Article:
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I want to talk about how to establish the but-for position in a DSU claim. Typically within any Delay in Start Up (DSU) claim that we are asked to assess, the claimant starts off with the position that the project was on schedule prior to the occurrence of the insurable or property damage event. More specifically, the claimant alleges that the first delay event that occurred on the project was the delay caused by the property damage event.

Well we all know that construction is a complicated business, and, in my experience, it is very rare indeed for a major construction project to only have a single cause of delay. Indeed on some projects that we have prepared delay analyses on, for EPC contractors, the number of delay events can potentially be in the dozens!

With this in mind, it is self-evident that the starting point when assessing any DSU claim is the position, or the delay suffered immediately prior to the occurrence of the property damage event i.e. the but-for position. Clearly, any delay suffered prior to the occurrence of the property damage event cannot have been caused by the event itself and therefore should not form part of the claim.

So how do we determine the but-for position?

Well as ever it depends on the quality of the information provided by the insured, but on the basis that the insured has provided updated schedules, monthly progress reports and other relevant progress information, then ideally, we would adopt the following simplified strategy.

  1. Rectify the latest baseline in existence prior to the property damage event occurring, by removing all constraints and include any missing logic or activities.
  2. Interrogate the project records to identify progress immediately prior to the property damage event and identify any potential other delays events.
  3. Incorporate the progress and delay events into the schedule.
  4. Modify the duration and / or sequence of the remaining work activities to reflect any delays, mitigation, or acceleration measures known at the but-for date.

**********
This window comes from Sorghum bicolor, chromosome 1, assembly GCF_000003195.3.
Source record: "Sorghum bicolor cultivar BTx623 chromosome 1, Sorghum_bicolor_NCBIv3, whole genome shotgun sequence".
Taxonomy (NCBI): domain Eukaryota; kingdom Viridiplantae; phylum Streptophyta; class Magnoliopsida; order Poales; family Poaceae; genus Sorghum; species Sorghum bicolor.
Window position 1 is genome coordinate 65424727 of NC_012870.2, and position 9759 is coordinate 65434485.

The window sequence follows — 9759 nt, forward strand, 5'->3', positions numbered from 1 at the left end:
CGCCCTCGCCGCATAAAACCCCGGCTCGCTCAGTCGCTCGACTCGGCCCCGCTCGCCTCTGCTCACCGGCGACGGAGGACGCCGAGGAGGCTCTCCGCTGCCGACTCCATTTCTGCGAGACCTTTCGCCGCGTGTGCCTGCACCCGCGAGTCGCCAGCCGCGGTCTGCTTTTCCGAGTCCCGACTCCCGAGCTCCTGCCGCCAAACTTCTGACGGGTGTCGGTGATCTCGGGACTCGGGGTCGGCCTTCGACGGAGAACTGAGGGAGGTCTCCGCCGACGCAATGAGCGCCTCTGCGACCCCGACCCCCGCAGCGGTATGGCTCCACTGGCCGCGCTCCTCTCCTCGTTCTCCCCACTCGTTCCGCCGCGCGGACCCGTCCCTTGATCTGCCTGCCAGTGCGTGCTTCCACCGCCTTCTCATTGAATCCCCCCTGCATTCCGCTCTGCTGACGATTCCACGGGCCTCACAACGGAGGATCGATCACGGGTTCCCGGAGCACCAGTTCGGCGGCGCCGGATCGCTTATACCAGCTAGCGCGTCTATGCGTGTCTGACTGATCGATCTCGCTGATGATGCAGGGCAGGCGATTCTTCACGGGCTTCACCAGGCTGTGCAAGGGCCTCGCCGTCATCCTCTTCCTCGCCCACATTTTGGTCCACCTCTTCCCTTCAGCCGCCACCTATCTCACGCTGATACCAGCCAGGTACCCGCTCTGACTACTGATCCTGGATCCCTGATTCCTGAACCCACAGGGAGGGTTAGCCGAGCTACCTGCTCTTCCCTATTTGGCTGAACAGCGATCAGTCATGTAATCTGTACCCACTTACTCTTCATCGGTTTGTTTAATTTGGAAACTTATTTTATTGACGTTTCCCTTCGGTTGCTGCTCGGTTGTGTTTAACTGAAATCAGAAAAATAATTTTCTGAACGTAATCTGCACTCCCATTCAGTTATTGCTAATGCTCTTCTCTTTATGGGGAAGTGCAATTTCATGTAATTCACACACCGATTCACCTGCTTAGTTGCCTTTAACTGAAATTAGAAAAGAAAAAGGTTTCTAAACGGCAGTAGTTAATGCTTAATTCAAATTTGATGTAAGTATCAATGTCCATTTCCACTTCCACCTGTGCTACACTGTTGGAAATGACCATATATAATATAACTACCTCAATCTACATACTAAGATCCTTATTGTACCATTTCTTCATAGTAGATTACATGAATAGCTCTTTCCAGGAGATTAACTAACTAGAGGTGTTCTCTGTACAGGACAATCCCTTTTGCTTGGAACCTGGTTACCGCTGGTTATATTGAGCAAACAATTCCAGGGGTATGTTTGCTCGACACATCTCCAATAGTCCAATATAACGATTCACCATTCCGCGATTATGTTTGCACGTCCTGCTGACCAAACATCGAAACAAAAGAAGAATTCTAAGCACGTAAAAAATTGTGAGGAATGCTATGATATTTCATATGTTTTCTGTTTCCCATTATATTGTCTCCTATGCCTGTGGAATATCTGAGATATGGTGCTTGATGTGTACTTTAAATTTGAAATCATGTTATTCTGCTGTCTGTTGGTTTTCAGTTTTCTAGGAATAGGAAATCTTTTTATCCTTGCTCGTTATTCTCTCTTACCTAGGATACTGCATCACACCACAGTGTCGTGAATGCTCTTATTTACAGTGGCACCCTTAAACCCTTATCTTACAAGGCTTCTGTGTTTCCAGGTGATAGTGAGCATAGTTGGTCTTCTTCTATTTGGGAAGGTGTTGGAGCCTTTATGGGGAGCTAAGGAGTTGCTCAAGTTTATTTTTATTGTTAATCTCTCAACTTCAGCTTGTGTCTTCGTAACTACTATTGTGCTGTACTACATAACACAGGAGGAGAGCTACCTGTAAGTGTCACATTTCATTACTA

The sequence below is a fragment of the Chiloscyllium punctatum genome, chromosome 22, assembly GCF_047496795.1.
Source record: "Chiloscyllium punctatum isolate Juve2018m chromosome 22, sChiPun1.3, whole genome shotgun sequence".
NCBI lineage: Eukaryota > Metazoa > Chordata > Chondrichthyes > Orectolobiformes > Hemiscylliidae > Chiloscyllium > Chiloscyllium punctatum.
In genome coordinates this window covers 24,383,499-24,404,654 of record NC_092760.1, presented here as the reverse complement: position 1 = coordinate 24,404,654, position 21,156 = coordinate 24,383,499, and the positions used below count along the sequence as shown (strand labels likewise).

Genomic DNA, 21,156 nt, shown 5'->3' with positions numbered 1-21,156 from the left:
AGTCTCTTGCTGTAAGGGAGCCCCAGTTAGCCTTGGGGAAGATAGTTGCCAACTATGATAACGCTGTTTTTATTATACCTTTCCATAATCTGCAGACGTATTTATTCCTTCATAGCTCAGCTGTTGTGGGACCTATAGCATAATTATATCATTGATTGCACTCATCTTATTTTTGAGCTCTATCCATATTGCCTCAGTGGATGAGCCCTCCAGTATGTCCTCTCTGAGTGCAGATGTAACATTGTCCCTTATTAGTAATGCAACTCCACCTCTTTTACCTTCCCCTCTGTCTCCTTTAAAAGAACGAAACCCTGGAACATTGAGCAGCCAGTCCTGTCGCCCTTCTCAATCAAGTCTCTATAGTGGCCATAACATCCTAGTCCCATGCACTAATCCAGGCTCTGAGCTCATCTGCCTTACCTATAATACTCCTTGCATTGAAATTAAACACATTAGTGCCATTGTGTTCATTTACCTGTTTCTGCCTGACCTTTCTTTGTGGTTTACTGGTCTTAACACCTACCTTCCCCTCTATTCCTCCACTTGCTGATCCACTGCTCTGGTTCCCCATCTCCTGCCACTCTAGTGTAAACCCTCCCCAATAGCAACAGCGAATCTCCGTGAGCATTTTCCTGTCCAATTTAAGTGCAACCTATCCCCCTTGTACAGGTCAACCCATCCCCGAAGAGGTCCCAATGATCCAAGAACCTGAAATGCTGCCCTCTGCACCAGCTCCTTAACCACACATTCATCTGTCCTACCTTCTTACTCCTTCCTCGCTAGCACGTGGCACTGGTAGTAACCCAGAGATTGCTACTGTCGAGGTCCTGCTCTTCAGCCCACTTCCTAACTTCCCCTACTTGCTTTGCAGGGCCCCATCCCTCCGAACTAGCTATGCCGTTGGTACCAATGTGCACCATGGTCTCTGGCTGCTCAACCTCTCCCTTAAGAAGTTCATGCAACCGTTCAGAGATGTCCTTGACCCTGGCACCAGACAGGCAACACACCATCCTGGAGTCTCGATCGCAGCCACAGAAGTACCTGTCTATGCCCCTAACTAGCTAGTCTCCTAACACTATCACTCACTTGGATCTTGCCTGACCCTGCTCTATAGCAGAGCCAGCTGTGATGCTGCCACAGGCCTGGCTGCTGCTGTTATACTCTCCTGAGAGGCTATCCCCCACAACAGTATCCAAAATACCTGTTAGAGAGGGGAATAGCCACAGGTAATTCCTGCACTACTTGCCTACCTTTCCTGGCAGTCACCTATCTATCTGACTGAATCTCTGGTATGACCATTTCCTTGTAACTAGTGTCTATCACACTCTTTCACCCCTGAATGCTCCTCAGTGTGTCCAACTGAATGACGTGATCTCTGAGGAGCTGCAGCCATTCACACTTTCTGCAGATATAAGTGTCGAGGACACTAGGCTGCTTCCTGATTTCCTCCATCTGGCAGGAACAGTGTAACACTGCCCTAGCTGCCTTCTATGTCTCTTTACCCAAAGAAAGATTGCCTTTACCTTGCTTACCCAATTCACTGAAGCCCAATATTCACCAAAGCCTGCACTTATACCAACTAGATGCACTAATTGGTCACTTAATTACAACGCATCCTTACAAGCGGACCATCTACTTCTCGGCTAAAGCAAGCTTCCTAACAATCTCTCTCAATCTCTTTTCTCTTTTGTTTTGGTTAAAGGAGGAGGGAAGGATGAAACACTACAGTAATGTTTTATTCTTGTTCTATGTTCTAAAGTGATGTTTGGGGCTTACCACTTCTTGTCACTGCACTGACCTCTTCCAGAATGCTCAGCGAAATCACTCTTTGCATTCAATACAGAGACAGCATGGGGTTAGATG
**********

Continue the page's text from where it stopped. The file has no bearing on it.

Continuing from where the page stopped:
5. Reschedule at the but-for position date and ascertain the delay to the start up or completion date.

By adopting the above approach you should be able to validate the veracity of the reported progress and hence the forecast start up or completion date, at a point immediately prior to the property damage event occurring.

It should also be possible to compare the abovementioned but-for schedule, with the claimants’ own schedule and identify any differences. If needed, these differences can then be discussed with the claimant and quite possibly a but for schedule agreed between the parties. Which is good for all concerned!

Only by doing this will you be able to accurately assess the actual status of the project at the date of the insurable event and safeguard that the insured is reimbursed exactly what he is entitled too, no more and no less.

But that’s not the end of it; to determine the final period of interruption or delay caused by the property damage event (and hence his loss) you also need to consider the mitigation measures implemented during the period of the repair, the duration of the repair work, other concurrent delays, the critical path, and the effect of the waiting period.

Whilst the but-for position is only part of the picture, it’s an important part and by adopting the above approach, it will go a long way to amicably resolving the claim.


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